FT Bosses Launch PR Offensive For Paid-Content Model
I thought: “Launch? Don’t you mean ‘Launched’?” The Financial Times brass has been arguing for months that the only newspapers that will survive the tough times they have been through lately are those that stop giving away the news online, and can do it without sacrificing the advertising money they earn on the Web.
Better luck next year for Android
Taiwanese smartphone maker HTC has warned of a revenue shortfall, saying it has too many new phone models chasing too little revenue. Revenue growth will turn negative in 2009, instead of growing 10 percent, as the company had previously forecast.
Bankrupt publisher and TV broadcaster Tribune Co filed for bankruptcy last December, and it’s looking increasingly like next December might be the first time we see what the new company will look like. Here is what the company’s Chicago Tribune newspaper reported Tuesday morning:
Here are some of the day’s stories on the media industry:
Bernstein Research Criticizes Media CEO Pay (B&C)
“The Bernstein report notes that the top earner among media executives in 2008 was CBS Corp. CEO Leslie Moonves, who was paid total compensation of $31.9 million last year. He is followed by Disney CEO Robert Iger, who earned $30.6 million; News Corp.’s Rupert Murdoch, who took home $27.5 million; and Viacom’s Philippe Dauman was paid $23 million. Time Warner CEO Jeff Bewkes took home the least of the top five, at $19.9 million,” writes Claire Atkinson.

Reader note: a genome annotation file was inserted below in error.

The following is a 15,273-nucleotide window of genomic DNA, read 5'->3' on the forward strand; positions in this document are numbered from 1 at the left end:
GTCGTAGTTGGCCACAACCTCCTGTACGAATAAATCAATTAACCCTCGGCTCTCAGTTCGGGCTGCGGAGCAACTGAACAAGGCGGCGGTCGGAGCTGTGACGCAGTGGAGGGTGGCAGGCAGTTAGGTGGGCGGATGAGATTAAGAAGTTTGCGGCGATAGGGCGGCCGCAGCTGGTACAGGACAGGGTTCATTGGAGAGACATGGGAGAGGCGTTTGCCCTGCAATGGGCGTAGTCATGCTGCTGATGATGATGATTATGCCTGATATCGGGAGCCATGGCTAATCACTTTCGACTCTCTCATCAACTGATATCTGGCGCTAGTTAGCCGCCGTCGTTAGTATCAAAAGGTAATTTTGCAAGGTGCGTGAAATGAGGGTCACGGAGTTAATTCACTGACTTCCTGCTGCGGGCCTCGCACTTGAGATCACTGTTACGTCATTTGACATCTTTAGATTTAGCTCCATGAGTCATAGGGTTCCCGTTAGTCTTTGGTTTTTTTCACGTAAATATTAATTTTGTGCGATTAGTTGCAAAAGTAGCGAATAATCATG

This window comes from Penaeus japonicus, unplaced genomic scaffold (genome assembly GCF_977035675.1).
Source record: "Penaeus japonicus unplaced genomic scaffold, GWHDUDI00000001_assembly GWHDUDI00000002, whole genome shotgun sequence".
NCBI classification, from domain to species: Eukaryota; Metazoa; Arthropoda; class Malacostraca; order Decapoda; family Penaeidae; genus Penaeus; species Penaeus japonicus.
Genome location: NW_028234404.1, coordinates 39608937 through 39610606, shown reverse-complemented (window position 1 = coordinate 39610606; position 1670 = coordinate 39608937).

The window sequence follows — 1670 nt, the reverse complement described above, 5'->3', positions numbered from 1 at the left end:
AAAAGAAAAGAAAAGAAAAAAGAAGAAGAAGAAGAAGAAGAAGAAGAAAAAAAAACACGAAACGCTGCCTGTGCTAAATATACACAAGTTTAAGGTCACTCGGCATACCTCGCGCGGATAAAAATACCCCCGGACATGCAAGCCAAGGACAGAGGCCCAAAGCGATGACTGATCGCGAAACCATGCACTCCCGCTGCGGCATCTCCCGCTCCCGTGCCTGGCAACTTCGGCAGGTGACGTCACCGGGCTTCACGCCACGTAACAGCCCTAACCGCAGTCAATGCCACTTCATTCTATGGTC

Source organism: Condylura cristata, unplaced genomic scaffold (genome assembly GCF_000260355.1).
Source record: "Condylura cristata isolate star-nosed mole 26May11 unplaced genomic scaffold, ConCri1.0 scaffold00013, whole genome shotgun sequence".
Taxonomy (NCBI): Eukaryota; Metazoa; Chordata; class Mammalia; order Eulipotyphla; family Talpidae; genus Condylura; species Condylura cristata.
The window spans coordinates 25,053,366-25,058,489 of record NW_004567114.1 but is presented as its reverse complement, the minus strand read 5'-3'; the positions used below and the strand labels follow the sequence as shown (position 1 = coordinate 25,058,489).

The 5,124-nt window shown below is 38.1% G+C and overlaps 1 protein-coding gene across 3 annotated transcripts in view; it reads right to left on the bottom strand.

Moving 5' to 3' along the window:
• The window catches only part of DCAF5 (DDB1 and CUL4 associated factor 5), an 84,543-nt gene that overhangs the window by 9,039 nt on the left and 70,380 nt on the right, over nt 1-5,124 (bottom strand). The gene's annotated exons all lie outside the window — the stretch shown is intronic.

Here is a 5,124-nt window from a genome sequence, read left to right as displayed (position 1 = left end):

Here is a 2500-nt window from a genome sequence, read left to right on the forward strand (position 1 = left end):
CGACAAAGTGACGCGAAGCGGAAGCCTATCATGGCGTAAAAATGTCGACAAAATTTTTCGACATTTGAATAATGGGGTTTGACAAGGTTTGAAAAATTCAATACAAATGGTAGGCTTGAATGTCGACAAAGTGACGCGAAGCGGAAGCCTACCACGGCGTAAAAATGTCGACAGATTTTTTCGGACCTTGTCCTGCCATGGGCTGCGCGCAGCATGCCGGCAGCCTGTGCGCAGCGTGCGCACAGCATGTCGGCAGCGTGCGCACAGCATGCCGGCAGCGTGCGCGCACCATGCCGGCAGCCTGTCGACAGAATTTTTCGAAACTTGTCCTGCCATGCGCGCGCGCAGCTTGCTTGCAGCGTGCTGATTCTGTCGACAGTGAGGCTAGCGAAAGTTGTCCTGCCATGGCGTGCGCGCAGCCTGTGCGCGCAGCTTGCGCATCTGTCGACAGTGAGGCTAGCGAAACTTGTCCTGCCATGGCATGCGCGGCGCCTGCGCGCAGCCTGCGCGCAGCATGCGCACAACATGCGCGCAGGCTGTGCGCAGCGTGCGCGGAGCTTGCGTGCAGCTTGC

Here are some of the day’s stories about the media industry:
Recession sends Americans to the Internet (Reuters)
S. John Tilak writes: “More than two-thirds of American adults — or 88 percent of U.S. Internet users — went online for help with recession-induced personal economic issues and to gather information on national economic problems, a study released on Wednesday said.”
Taking a break from flogging the latest tired media business model, Morgan Stanley published a short report on Friday entitled, “How Teenagers Consume Media” by 15-year-old summer intern Matthew Robson that offers a frank discussion of what young digital media consumers are up to. The FT has highlighted it on its front page, perhaps as an antidote to wall-to-wall coverage of the annual Sun Valley media moguls conference in recent days.
Here is a selection of the day’s stories about the media industry:
“Digital video recorders that allow viewers to skip through commercials have knocked confidence in broadcast and cable advertising while younger, tech-savvy audiences are deserting their TV sets to spend more time online,” writes the Financial Times.